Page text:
Full Title: Energy Policy Highlights 1974-2014 Author(s): International Energy Agency (IEA) Publisher(s): International Energy Agency (IEA) Publication Date: 2014 Full Text: ->DOWNLOAD DOCUMENT<- Description (excerpt): Energy Policy Highlights reflects a key benefit of International Energy Agency (IEA) membership: sharing experience, and learning among policy makers and governments. In preparation for the 2013 IEA Ministerial, IEA member countries were invited, for the first time, to highlight recent developments in their energy policies. Their contributions are collected in this publication.

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Time-Variant Pricing in NY’s REV

Author(s): Beia Spiller
Economist
Environmental Defense Fund
Date: March 23, 2015 at 9:00 AM

Throughout most of the country, residential electricity customers pay the same price for electricity regardless of when it is consumed. Such flat rates mask the fact that true system costs vary over time according to electricity demand. Prices that better reflect the time-varying costs of producing and delivering electricity can lead to a number of economic and environmental gains, such as reduced wholesale prices, increased investment in clean distributed energy resources, and lower overall carbon emissions. Time-variant electricity pricing gives customers greater control over their electricity bills, since they can use electricity when it is cheaper and cut back when… [more]

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Optimization of Carbon-Capture-Enabled Coal-Gas-Solar Power Generation

Author(s): OurEnergyPolicy.org
Administrator
OurEnergyPolicy.org
Date: March 20, 2015 at 11:03 AM

Full Title: Optimization of Carbon-Capture-Enabled Coal-Gas-Solar Power Generation Author(s): Philip G. Brodrick, Charles A. Kang, Adam R. Brandt, Louis J. Durlofsky Publisher(s): Elsevier Publication Date: Full Text: ->DOWNLOAD DOCUMENT<- Description (excerpt): 12/2014 Computational optimization is used to determine the optimal design and time-varying operations of a carbon dioxide capture retrofit to a coal-fired power plant. The retrofit consists of an amine-based temperature-swing absorption system, to which process steam is supplied from an auxiliary unit. Two candidate auxiliary heat sources are explored: natural gas and solar thermal. The NPV (net present value) of the retrofitted facility is maximized to determine which auxiliary… [more]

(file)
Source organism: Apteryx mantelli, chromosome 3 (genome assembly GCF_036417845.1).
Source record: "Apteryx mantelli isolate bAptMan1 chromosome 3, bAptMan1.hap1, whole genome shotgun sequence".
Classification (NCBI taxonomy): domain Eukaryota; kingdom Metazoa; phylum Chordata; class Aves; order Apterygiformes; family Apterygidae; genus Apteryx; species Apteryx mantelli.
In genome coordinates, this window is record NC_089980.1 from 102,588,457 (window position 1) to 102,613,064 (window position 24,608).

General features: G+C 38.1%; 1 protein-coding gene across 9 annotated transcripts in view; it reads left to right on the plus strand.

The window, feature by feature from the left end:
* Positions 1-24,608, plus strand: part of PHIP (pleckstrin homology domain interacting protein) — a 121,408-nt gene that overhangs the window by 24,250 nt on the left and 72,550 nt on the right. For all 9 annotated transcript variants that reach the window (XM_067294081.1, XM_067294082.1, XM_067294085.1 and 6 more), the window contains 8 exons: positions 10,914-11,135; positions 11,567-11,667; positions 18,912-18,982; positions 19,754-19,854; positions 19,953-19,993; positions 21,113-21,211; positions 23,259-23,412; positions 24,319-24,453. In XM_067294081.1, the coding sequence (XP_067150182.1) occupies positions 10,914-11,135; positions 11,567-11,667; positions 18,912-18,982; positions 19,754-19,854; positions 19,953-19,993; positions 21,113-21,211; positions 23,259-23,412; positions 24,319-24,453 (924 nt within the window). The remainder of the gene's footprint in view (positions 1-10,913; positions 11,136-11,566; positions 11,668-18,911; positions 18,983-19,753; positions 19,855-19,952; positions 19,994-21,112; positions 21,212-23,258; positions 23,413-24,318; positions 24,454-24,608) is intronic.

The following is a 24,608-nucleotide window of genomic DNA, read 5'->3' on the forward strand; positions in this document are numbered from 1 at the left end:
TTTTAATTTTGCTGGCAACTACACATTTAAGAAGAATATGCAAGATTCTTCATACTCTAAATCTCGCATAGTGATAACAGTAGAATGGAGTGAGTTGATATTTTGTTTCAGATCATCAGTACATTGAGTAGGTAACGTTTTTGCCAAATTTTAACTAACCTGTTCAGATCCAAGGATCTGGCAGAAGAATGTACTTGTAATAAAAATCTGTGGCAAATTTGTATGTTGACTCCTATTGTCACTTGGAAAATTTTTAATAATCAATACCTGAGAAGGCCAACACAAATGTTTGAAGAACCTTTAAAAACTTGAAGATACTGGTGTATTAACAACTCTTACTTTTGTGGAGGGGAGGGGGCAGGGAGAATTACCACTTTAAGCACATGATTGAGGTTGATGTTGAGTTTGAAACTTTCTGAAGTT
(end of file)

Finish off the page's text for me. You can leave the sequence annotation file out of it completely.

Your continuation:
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Climate Engineering: Solution or Problem?

Author(s): Simon Nicholson
Assistant Professor
American University
Date: March 18, 2015 at 9:00 AM

On February 10, the National Academy of Sciences (NAS) released two major new reports on climate engineering (or “geoengineering”). The reports set out to summarize the scientific basis for what the authors chose to call “climate intervention,” identify governance and ethical challenges, and chart a new research agenda. While the authors were careful to state that climate intervention is no substitute for reduction in carbon dioxide emissions, the reports indicate support for further investigation into large-scale technological responses. The paired studies assess two specific groups of strategies: (1) carbon dioxide removal and (2) reflecting sunlight, or albedo modification. While the… [more]